2) His improv skills as a dual-threat playmaker make the Panthers go.
Newton's ability to punish opponents with his improvisational flair is what most concerns defensive coordinators. Coaches struggle crafting plans to attack Newton because he has the agility and elusiveness to escape danger, and because he's an explosive dual-threat playmaker when he leaves the pocket, whether he's under duress or executing a cleverly designed zone-read play. His on-the-fly prowess is a game-changer.
In the play depicted below, from the Panthers' Week 9 loss to the Saints last season, Newton uses his awareness and evasiveness to score against a perfectly designed blitz from New Orleans defensive coordinator Rob Ryan. Carolina is aligned in a trio formation, with the X taking a "nasty" split. The Saints are bringing pressure on a crash blitz, with the outside linebacker and nickel corner coming from the defensive left. Newton should be able to anticipate the pressure based on the alignment of the safeties prior to the snap (close alignment directly behind the assigned blitzers gives away the play). He feels the pressure at the top of his drop and uses his athleticism to escape around the corner. Newton exploits the blitz and scores a touchdown on a play that appeared doomed at the start (TO VIEW THE PLAY, SCROLL LEFT TO RIGHT ON THE IMAGE BELOW):
In the play depicted below, from the Panthers' Week 11 loss to the Falcons, Newton provides another example of why he drives defensive coordinators crazy. Carolina is aligned in a trips bunch formation to the left, with Kelvin Benjamin positioned at X on the right. The Falcons are bringing double A-gap pressure with their MLB and SS. Newton feels the pocket collapsing at the top of his drop and works to his right to escape the defensive end. Most importantly, he keeps his eyes downfield, eventually delivering a dart to Benjamin along the sideline for a big first down (TO VIEW THE PLAY, SCROLL LEFT TO RIGHT ON THE IMAGE BELOW):
3) His big arm complements a run-first attack.
Critics will ding Newton for his sub-60 career completion percentage (59.5), but his value as a deep-ball thrower offsets his inconsistencies as a precise passer. Newton is at his best pushing the ball down the field on vertical throws, which makes him dangerous on play-action passes with one-on-one coverage on the perimeter.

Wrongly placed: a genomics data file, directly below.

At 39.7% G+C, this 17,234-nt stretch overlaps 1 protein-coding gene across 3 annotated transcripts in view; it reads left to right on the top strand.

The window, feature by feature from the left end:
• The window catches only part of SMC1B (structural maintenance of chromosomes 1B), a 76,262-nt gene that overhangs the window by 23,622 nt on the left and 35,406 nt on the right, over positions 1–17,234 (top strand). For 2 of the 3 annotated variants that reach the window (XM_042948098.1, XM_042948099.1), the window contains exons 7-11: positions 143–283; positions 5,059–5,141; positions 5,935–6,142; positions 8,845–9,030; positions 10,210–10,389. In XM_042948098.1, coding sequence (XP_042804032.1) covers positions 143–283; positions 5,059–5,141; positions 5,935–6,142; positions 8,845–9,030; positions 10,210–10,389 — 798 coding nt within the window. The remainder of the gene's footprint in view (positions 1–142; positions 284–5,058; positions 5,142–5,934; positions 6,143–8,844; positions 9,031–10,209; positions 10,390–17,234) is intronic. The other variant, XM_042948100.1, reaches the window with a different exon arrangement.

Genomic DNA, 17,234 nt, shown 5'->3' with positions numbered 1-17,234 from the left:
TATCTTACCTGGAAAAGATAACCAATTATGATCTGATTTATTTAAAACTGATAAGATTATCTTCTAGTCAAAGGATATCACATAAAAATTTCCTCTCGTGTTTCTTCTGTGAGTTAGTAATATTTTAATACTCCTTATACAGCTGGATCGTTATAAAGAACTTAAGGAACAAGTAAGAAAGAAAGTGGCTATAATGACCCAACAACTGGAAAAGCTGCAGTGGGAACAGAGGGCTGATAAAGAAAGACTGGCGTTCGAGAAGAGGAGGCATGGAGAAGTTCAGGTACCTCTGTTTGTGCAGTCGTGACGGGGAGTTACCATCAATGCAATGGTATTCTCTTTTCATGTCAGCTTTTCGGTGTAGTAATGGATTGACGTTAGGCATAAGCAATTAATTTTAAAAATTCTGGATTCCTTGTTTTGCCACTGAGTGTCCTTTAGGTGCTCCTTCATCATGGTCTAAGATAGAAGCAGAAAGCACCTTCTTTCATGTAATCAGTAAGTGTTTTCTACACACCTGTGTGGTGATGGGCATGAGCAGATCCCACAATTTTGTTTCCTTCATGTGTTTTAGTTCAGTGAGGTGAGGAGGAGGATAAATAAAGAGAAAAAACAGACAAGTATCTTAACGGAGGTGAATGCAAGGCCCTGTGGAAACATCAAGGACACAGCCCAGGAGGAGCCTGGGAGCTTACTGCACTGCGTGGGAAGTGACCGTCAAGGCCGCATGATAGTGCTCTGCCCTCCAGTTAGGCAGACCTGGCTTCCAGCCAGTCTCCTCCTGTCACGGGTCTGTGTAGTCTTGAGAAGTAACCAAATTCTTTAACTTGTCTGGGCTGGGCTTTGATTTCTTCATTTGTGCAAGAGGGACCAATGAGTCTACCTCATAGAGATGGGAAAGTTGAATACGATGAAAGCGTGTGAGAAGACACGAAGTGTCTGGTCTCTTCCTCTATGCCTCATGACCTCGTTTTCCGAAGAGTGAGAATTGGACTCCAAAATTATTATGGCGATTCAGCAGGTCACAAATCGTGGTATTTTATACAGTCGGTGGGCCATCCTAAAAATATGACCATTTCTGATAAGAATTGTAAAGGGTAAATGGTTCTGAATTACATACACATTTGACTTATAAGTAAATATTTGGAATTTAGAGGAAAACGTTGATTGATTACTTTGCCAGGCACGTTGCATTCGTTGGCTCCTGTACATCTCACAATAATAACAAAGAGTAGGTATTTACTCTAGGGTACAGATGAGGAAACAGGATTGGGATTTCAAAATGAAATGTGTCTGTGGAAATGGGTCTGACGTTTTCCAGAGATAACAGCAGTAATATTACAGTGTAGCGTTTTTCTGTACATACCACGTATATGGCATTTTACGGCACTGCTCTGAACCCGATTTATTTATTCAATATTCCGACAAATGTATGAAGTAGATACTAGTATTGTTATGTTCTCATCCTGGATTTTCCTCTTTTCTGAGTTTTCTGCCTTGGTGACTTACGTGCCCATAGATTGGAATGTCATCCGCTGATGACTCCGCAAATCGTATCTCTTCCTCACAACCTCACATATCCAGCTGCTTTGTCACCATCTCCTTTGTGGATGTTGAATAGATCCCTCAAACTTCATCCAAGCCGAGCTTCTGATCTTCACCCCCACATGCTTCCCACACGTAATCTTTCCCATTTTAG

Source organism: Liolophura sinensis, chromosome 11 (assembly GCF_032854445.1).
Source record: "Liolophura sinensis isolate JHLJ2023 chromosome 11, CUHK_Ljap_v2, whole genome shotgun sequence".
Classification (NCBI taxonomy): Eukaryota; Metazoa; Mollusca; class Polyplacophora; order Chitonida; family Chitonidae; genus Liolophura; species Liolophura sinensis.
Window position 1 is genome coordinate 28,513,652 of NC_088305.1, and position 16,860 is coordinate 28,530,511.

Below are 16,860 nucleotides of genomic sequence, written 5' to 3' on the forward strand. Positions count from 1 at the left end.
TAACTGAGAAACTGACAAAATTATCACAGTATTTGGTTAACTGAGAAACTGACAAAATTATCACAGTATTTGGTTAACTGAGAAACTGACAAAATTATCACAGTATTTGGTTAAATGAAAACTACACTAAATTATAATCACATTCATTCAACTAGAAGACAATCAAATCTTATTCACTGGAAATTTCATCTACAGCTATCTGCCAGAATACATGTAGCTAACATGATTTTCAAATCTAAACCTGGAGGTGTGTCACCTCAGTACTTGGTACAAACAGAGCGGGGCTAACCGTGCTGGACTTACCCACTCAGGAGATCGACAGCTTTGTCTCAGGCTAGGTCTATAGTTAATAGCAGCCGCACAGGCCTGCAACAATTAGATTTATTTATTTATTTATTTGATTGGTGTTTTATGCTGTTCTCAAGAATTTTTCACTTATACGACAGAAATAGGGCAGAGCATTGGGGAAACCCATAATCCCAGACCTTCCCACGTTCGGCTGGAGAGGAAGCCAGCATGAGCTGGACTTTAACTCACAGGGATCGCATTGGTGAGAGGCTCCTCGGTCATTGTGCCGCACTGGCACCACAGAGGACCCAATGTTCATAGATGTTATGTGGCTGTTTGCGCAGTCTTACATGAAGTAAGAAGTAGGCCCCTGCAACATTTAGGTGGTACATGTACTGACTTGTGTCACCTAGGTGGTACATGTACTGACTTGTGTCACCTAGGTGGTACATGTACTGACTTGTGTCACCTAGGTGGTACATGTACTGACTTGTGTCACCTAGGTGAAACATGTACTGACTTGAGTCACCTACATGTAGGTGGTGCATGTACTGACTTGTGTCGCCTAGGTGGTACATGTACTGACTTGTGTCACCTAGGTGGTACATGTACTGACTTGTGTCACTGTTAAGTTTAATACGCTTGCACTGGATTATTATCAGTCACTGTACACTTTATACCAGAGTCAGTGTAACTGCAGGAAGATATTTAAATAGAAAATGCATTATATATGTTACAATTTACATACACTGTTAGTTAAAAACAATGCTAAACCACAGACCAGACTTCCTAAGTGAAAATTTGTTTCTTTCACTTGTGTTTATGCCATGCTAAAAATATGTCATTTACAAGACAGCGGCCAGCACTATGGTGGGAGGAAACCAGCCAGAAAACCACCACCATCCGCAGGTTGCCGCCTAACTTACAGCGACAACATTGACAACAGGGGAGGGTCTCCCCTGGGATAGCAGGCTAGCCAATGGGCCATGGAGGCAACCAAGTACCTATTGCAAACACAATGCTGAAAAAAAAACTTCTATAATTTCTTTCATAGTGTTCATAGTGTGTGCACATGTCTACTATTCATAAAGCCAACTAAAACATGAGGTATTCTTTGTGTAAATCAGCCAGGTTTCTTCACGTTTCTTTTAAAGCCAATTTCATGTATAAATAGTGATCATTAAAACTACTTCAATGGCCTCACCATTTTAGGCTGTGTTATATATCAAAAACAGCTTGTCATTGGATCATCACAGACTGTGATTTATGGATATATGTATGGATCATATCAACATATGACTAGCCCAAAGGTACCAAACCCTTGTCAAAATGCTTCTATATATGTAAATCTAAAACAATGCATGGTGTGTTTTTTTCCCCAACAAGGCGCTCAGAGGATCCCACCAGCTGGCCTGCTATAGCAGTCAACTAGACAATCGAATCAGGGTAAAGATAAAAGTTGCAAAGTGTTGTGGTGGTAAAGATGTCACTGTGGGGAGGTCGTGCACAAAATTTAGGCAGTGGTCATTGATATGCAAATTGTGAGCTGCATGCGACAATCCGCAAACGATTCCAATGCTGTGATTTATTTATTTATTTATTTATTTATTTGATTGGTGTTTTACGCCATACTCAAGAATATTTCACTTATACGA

During his first two pro seasons, with Steve Smith entrenched as the WR1 in a vertical-based offense (and with then-offensive coordinator Rob Chudzinski calling plays), Newton averaged 7.8 and 8.0 yards per attempt, respectively. He used his superior arm strength and range to amass 20 completions of 40-plus yards in that time span, showing the football world that he'd developed into one of the best deep-ball passers in the NFL.
Carolina's current Mike Shula-led offense features more short and intermediate throws that require precise ball placement (which is not necessarily Newton's strength). But the fifth-year pro still shines when allowed to take his shots down the field, routinely dropping the ball down the chute and leading the receiver away from coverage.
In the play depicted below, which also came from the Panthers' Week 11 game against Atlanta, Newton flashes his big arm and solid deep-ball skills on a touchdown pass to Philly Brown. Newton takes the snap from an offset I-formation, which suggests a run on first down. He fakes the ball to DeAngelo Williams, then looks to take a shot downfield against one-on-one coverage. Brown blows past the defender on a go-route and settles under a perfectly thrown pass in the front corner of the end zone. Given Newton's arm strength and range, the Panthers should build around their franchise player's skills as a superb deep-ball thrower (TO VIEW THE PLAY, SCROLL LEFT TO RIGHT ON THE IMAGE BELOW):
Overall, Newton is a top-15 quarterback with the athleticism and arm talent to develop into an elite player at the position. While the skeptics question whether Newton can lead the Panthers to Super Bowl as a dual-threat playmaker, I believe he can certainly get the Panthers to the promised land -- albeit in his own fashion.